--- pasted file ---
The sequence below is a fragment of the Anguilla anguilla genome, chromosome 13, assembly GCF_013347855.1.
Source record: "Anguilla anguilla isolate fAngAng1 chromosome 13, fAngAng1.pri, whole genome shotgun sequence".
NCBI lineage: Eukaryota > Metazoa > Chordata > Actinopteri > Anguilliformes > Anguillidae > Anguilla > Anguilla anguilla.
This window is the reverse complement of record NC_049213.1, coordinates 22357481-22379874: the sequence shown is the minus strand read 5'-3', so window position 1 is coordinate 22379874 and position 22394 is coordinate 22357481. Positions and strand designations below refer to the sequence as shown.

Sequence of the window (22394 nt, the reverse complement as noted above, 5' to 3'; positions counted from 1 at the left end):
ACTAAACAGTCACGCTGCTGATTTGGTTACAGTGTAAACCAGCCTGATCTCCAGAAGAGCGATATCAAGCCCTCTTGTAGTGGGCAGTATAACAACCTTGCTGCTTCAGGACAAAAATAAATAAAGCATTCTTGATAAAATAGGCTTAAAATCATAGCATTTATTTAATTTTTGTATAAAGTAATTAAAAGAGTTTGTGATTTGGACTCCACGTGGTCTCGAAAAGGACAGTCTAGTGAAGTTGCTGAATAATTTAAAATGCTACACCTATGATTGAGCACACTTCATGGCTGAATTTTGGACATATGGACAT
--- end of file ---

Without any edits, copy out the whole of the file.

The sequence below is a fragment of the Anguilla anguilla genome, chromosome 13, assembly GCF_013347855.1.
Source record: "Anguilla anguilla isolate fAngAng1 chromosome 13, fAngAng1.pri, whole genome shotgun sequence".
NCBI lineage: Eukaryota > Metazoa > Chordata > Actinopteri > Anguilliformes > Anguillidae > Anguilla > Anguilla anguilla.
This window is the reverse complement of record NC_049213.1, coordinates 22357481-22379874: the sequence shown is the minus strand read 5'-3', so window position 1 is coordinate 22379874 and position 22394 is coordinate 22357481. Positions and strand designations below refer to the sequence as shown.

Sequence of the window (22394 nt, the reverse complement as noted above, 5' to 3'; positions counted from 1 at the left end):
ACTAAACAGTCACGCTGCTGATTTGGTTACAGTGTAAACCAGCCTGATCTCCAGAAGAGCGATATCAAGCCCTCTTGTAGTGGGCAGTATAACAACCTTGCTGCTTCAGGACAAAAATAAATAAAGCATTCTTGATAAAATAGGCTTAAAATCATAGCATTTATTTAATTTTTGTATAAAGTAATTAAAAGAGTTTGTGATTTGGACTCCACGTGGTCTCGAAAAGGACAGTCTAGTGAAGTTGCTGAATAATTTAAAATGCTACACCTATGATTGAGCACACTTCATGGCTGAATTTTGGACATATGGACAT